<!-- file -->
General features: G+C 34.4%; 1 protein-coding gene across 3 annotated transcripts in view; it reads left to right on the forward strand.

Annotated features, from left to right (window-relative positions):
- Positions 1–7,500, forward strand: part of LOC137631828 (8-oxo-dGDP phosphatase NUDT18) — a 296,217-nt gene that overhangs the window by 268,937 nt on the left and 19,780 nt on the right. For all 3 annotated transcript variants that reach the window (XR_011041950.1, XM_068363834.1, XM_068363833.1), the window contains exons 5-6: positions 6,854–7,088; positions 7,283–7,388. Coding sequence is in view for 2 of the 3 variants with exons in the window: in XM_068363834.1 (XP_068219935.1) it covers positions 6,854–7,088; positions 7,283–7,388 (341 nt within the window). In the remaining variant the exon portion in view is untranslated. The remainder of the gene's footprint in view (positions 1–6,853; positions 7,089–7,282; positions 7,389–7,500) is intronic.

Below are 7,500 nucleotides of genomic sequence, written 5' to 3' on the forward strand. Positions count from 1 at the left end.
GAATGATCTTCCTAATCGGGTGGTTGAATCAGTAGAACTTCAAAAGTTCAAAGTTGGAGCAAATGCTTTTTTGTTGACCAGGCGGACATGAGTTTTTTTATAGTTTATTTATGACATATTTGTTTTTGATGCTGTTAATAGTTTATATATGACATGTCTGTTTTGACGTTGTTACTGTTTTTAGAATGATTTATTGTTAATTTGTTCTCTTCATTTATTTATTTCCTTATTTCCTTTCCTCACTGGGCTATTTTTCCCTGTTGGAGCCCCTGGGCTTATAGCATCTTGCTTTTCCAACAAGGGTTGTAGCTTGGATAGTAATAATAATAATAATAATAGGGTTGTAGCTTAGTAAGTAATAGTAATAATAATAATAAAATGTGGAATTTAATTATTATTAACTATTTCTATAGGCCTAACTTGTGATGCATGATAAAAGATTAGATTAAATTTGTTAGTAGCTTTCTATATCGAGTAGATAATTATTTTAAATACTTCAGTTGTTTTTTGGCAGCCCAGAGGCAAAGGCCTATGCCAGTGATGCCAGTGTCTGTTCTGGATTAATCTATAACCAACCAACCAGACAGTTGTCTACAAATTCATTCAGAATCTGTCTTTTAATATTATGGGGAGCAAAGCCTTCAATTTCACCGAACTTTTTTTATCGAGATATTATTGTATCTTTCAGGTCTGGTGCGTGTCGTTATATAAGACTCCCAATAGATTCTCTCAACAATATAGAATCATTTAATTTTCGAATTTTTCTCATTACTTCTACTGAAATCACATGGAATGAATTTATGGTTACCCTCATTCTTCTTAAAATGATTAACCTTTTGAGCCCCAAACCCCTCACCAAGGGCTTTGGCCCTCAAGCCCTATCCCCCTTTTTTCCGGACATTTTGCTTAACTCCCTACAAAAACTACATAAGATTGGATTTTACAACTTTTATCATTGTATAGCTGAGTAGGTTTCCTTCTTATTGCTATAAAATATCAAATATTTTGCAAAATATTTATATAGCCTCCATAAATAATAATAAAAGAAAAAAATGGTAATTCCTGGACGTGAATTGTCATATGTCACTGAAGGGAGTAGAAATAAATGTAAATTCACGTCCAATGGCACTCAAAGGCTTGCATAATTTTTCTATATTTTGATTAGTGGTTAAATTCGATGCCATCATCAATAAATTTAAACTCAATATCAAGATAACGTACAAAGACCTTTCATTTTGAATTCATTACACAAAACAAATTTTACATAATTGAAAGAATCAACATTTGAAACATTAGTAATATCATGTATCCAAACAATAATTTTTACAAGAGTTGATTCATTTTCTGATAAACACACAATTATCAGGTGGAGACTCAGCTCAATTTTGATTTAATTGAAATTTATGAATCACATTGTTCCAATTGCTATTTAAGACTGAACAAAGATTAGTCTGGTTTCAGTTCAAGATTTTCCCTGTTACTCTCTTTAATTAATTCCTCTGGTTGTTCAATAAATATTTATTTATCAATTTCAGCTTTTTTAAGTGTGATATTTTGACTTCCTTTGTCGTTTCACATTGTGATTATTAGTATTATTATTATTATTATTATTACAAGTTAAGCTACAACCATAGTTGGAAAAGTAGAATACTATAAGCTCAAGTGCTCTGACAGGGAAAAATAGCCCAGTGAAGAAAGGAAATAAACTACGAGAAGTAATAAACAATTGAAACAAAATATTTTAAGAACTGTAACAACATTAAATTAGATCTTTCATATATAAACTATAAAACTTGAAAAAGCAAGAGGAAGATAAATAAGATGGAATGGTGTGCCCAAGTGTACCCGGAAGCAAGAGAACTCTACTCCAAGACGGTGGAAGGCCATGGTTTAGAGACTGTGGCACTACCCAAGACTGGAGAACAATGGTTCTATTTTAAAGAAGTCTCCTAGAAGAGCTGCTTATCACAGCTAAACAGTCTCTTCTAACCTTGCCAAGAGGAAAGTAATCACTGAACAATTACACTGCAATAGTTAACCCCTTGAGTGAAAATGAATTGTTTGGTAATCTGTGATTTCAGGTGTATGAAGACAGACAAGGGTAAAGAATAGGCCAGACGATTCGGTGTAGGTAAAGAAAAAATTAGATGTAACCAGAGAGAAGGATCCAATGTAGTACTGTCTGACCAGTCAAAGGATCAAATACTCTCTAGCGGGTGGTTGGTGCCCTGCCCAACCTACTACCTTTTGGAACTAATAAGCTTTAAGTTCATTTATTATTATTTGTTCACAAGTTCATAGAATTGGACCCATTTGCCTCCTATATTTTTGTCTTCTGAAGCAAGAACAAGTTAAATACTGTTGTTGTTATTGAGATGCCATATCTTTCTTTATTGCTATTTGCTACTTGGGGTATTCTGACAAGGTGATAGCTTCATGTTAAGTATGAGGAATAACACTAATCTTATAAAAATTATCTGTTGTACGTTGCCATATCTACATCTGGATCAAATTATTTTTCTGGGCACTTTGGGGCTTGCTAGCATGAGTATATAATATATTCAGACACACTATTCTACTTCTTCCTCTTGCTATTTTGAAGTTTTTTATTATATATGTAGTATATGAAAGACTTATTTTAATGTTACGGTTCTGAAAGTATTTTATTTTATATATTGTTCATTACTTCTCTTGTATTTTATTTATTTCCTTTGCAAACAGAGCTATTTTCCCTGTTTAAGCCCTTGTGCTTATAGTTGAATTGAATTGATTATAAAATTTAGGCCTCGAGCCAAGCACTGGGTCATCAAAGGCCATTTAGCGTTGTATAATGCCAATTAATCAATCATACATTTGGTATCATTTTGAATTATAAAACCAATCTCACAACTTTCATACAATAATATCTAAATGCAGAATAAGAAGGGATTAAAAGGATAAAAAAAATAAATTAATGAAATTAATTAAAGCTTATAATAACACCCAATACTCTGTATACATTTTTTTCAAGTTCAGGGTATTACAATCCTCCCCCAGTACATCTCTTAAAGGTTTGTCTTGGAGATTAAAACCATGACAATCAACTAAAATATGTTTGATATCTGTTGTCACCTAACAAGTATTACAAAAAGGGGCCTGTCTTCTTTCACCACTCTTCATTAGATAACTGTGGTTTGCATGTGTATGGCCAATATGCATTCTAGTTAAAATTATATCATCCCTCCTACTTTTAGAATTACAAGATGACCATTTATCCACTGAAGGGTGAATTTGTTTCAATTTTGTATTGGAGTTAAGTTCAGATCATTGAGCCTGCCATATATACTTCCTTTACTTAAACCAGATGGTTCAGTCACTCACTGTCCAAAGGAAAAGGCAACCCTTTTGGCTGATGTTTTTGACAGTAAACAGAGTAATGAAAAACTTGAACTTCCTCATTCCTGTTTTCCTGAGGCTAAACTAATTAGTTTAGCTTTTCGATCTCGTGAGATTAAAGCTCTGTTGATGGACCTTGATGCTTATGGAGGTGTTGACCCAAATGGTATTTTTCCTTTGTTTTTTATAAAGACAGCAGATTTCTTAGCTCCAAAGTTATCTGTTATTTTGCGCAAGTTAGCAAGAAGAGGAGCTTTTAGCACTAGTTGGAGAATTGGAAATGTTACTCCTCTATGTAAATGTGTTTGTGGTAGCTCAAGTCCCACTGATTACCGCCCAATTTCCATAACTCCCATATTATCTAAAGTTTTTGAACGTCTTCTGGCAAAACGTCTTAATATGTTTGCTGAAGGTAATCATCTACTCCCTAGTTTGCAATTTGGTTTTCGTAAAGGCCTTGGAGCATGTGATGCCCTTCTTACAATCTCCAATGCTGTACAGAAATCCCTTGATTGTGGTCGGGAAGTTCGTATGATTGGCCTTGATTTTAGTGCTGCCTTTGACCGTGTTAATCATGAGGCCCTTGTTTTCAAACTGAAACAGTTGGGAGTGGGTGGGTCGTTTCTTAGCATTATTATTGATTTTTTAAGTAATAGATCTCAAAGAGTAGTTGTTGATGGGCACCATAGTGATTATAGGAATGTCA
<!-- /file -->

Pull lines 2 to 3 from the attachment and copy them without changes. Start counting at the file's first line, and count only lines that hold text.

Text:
Annotated features, from left to right (window-relative positions):
- Positions 1–7,500, forward strand: part of LOC137631828 (8-oxo-dGDP phosphatase NUDT18) — a 296,217-nt gene that overhangs the window by 268,937 nt on the left and 19,780 nt on the right. For all 3 annotated transcript variants that reach the window (XR_011041950.1, XM_068363834.1, XM_068363833.1), the window contains exons 5-6: positions 6,854–7,088; positions 7,283–7,388. Coding sequence is in view for 2 of the 3 variants with exons in the window: in XM_068363834.1 (XP_068219935.1) it covers positions 6,854–7,088; positions 7,283–7,388 (341 nt within the window). In the remaining variant the exon portion in view is untranslated. The remainder of the gene's footprint in view (positions 1–6,853; positions 7,089–7,282; positions 7,389–7,500) is intronic.